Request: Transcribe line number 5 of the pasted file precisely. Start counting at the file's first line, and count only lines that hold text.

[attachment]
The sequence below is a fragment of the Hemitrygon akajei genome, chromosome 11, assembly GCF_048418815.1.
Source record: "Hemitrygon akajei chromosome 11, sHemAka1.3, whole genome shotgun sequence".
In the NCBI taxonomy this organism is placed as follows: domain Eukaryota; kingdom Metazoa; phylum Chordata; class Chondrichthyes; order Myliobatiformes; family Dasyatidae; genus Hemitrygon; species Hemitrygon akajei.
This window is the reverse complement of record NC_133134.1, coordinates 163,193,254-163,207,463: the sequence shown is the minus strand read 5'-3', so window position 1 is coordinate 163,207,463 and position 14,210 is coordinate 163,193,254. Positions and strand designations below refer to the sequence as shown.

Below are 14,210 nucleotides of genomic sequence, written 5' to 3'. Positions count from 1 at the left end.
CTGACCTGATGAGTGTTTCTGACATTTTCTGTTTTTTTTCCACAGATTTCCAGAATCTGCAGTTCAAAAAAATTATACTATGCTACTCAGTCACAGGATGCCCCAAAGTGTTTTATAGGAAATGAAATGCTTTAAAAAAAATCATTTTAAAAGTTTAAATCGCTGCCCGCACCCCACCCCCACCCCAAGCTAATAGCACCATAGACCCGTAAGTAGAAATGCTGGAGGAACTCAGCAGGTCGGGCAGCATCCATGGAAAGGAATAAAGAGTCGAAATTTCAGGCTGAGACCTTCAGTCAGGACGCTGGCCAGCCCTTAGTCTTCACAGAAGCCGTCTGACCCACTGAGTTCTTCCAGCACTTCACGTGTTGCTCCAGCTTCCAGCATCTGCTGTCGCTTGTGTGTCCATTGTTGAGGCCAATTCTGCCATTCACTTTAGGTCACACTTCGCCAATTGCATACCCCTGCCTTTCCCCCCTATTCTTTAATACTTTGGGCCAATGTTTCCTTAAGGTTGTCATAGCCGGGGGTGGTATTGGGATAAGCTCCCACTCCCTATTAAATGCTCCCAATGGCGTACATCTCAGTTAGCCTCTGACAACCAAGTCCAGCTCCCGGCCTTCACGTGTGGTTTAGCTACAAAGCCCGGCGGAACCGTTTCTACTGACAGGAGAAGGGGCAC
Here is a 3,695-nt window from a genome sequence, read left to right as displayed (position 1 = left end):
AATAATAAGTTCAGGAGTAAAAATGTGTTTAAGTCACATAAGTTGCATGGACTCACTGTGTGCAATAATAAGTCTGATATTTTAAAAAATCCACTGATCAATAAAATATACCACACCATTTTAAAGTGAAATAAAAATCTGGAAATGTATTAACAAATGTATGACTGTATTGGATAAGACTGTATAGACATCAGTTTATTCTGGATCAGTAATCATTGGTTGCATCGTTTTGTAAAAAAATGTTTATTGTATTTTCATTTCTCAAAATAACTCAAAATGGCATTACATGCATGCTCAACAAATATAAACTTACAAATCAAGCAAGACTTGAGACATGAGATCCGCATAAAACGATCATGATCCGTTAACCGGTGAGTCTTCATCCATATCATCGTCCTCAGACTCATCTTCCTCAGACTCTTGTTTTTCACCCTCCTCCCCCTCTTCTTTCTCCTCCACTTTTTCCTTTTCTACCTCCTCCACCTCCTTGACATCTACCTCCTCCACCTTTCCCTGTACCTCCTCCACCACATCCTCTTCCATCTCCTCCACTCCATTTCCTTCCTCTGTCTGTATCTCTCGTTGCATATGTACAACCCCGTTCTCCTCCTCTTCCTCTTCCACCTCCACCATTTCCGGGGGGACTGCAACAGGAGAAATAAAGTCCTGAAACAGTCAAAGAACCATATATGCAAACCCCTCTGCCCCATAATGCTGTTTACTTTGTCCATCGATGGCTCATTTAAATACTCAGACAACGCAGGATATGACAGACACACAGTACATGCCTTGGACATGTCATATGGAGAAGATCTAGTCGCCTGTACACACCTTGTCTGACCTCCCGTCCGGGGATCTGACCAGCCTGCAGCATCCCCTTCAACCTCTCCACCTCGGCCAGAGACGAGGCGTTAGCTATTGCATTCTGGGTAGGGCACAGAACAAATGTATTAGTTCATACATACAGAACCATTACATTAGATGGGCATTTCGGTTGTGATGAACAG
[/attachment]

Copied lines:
Below are 14,210 nucleotides of genomic sequence, written 5' to 3'. Positions count from 1 at the left end.